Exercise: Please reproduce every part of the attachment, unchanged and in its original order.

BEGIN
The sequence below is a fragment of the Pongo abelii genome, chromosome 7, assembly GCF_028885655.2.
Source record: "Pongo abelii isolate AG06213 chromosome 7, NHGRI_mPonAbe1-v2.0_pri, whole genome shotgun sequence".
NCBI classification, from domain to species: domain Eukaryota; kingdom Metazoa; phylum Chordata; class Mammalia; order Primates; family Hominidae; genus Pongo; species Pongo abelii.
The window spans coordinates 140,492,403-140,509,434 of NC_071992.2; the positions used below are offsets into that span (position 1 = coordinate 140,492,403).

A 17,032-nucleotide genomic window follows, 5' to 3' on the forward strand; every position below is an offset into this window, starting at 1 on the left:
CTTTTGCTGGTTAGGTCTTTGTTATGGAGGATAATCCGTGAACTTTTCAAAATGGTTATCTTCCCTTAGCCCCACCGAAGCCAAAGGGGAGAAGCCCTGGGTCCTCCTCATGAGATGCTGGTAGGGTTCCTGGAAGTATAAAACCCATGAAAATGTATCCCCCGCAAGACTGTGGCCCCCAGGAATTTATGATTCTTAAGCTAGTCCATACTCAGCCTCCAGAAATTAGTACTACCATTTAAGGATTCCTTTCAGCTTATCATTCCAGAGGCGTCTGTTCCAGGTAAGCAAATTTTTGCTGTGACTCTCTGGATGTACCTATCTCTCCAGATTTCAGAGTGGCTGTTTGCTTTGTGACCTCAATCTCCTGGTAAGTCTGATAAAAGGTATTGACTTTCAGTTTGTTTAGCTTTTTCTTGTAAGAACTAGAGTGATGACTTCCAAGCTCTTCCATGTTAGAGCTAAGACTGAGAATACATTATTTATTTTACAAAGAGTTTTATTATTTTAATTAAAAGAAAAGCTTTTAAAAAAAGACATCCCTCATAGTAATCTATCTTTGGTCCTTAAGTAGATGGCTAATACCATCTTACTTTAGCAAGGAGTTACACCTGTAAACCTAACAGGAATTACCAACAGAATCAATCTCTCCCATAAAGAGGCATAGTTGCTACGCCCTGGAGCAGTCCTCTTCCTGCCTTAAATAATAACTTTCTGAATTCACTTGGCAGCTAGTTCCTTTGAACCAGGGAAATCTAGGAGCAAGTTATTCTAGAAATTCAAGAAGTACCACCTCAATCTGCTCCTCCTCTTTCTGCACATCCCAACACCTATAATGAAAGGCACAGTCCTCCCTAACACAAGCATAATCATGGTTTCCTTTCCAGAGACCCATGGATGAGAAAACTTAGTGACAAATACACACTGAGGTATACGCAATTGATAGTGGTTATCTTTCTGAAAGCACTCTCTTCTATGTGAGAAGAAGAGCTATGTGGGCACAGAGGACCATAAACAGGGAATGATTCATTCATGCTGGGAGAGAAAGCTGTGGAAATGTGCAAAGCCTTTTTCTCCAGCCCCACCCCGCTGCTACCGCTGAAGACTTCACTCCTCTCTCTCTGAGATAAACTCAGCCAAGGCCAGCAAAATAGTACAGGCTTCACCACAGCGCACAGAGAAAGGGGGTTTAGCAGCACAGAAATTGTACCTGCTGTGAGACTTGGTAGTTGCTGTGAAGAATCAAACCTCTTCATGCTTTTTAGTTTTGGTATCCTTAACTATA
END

The sequence below is a fragment of the Pongo abelii genome, chromosome 7, assembly GCF_028885655.2.
Source record: "Pongo abelii isolate AG06213 chromosome 7, NHGRI_mPonAbe1-v2.0_pri, whole genome shotgun sequence".
NCBI classification, from domain to species: domain Eukaryota; kingdom Metazoa; phylum Chordata; class Mammalia; order Primates; family Hominidae; genus Pongo; species Pongo abelii.
The window spans coordinates 140,492,403-140,509,434 of NC_071992.2; the positions used below are offsets into that span (position 1 = coordinate 140,492,403).

A 17,032-nucleotide genomic window follows, 5' to 3' on the forward strand; every position below is an offset into this window, starting at 1 on the left:
CTTTTGCTGGTTAGGTCTTTGTTATGGAGGATAATCCGTGAACTTTTCAAAATGGTTATCTTCCCTTAGCCCCACCGAAGCCAAAGGGGAGAAGCCCTGGGTCCTCCTCATGAGATGCTGGTAGGGTTCCTGGAAGTATAAAACCCATGAAAATGTATCCCCCGCAAGACTGTGGCCCCCAGGAATTTATGATTCTTAAGCTAGTCCATACTCAGCCTCCAGAAATTAGTACTACCATTTAAGGATTCCTTTCAGCTTATCATTCCAGAGGCGTCTGTTCCAGGTAAGCAAATTTTTGCTGTGACTCTCTGGATGTACCTATCTCTCCAGATTTCAGAGTGGCTGTTTGCTTTGTGACCTCAATCTCCTGGTAAGTCTGATAAAAGGTATTGACTTTCAGTTTGTTTAGCTTTTTCTTGTAAGAACTAGAGTGATGACTTCCAAGCTCTTCCATGTTAGAGCTAAGACTGAGAATACATTATTTATTTTACAAAGAGTTTTATTATTTTAATTAAAAGAAAAGCTTTTAAAAAAAGACATCCCTCATAGTAATCTATCTTTGGTCCTTAAGTAGATGGCTAATACCATCTTACTTTAGCAAGGAGTTACACCTGTAAACCTAACAGGAATTACCAACAGAATCAATCTCTCCCATAAAGAGGCATAGTTGCTACGCCCTGGAGCAGTCCTCTTCCTGCCTTAAATAATAACTTTCTGAATTCACTTGGCAGCTAGTTCCTTTGAACCAGGGAAATCTAGGAGCAAGTTATTCTAGAAATTCAAGAAGTACCACCTCAATCTGCTCCTCCTCTTTCTGCACATCCCAACACCTATAATGAAAGGCACAGTCCTCCCTAACACAAGCATAATCATGGTTTCCTTTCCAGAGACCCATGGATGAGAAAACTTAGTGACAAATACACACTGAGGTATACGCAATTGATAGTGGTTATCTTTCTGAAAGCACTCTCTTCTATGTGAGAAGAAGAGCTATGTGGGCACAGAGGACCATAAACAGGGAATGATTCATTCATGCTGGGAGAGAAAGCTGTGGAAATGTGCAAAGCCTTTTTCTCCAGCCCCACCCCGCTGCTACCGCTGAAGACTTCACTCCTCTCTCTCTGAGATAAACTCAGCCAAGGCCAGCAAAATAGTACAGGCTTCACCACAGCGCACAGAGAAAGGGGGTTTAGCAGCACAGAAATTGTACCTGCTGTGAGACTTGGTAGTTGCTGTGAAGAATCAAACCTCTTCATGCTTTTTAGTTTTGGTATCCTTAACTATA